I’m new to Planet X and bought this mainly because I read Holdsworth played on it. Actually, he only plays on two tracks, and on one of these tracks, he only solos for 44 seconds. Brett Garsed plays guitar on the other tracks. Anyway, I’m really enjoying this disc. The music is instrumental rock/metal that sounds similar to Andy West’s Rama 1. The credits list Virgil Donati (drums) and Derek Sherinian (keys) as Planet X, and in the liner notes, their photos are bigger than the guest musician’s photos. Ha! Virgil wrote eight of the nine songs, the other is a collaborative effort. There are some tricky grooves happening with insane time changes executed with ease, and at times it seems the complex music was written so they could show off, but why not if your talented and have the chops? On bass guitar, Rufus Philpot plays on two songs and the outstanding Holdsworth alumni Jimmy Johnson plays on the remaining tracks. If you crave high-energy instrumental music, you should check this out.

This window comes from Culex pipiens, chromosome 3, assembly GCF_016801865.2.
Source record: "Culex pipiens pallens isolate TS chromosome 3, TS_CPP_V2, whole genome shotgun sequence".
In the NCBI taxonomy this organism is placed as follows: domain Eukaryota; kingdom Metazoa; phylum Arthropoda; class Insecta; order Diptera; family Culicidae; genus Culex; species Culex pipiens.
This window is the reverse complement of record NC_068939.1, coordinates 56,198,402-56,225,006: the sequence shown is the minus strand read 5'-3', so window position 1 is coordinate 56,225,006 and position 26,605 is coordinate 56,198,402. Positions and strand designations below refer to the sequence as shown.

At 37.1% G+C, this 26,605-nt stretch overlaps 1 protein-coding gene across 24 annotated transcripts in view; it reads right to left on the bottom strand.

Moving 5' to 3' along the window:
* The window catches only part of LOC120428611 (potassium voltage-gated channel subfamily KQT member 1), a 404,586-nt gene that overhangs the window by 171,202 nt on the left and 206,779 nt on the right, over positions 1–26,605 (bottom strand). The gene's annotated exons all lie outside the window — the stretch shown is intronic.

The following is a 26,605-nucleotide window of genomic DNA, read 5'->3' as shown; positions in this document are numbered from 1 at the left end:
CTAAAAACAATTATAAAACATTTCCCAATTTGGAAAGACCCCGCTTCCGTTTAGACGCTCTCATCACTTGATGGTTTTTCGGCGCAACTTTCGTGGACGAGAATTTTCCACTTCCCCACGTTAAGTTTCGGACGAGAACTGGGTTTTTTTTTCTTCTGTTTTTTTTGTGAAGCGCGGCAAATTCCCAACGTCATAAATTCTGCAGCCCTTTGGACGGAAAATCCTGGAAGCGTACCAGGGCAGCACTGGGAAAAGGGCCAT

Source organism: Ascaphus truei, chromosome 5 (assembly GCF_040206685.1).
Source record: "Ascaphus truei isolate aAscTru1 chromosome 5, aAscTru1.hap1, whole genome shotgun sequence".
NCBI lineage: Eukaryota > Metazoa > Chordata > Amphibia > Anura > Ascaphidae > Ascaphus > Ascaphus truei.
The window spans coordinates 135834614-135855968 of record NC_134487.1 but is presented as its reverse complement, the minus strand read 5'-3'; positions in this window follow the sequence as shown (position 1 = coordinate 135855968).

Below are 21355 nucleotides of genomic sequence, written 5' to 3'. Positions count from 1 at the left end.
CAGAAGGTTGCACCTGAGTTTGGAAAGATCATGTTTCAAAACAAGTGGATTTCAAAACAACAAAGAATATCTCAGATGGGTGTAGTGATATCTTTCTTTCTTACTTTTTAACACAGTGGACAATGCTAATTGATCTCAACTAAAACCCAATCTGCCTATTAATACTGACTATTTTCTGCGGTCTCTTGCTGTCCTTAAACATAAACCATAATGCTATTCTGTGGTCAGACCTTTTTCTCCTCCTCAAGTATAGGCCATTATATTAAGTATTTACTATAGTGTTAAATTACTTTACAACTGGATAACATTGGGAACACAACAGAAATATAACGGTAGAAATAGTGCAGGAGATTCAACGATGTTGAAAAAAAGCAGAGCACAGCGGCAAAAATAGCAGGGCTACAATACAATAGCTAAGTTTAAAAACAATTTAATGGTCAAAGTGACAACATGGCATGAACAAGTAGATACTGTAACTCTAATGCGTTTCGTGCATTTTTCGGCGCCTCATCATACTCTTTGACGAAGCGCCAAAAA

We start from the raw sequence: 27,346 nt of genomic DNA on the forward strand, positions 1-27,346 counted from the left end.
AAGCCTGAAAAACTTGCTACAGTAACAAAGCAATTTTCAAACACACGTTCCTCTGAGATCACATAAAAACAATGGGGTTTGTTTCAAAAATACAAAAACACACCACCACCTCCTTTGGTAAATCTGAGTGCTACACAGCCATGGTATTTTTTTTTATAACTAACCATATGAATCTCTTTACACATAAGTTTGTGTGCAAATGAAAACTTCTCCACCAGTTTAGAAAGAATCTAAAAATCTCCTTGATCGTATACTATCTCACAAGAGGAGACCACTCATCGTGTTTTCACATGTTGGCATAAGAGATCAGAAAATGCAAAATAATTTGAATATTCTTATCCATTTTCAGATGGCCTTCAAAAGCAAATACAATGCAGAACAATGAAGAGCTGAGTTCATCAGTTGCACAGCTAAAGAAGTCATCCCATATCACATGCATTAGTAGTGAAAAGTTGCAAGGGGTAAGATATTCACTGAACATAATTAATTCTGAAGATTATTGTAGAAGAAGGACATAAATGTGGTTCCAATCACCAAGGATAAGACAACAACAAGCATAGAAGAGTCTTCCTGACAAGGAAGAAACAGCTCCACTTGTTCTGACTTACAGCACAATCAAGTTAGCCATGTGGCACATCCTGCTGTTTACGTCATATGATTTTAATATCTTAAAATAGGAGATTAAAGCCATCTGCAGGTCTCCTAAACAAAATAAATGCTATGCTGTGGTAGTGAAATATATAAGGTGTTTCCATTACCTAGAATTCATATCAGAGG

I’ve been getting into Derek Sherinian’s solo material and Planet X (which he started with drummer Virgil Donati) for about the past four years. I must say I’ve been impressed with most everything he’s done since leaving Dream Theater. He takes progressive rock, metal, jazz fusion and electronic and combines them in unique ways. His keyboard sound and style are somewhat similar to Jan Hammer — however he loves to get the hottest guitar players on earth to solo all over his music, so you only get so many Derek solos per album.
(I refer to this as Derek’s solo material only because I’ve always viewed Planet X as really being a Derek Sherinian solo project. However I’m wrong, because Donati contributed heavily to this album, and he’s the other half of the band. Either way, to me Derek’s solo albums and Planet X are pretty much interchangeable.)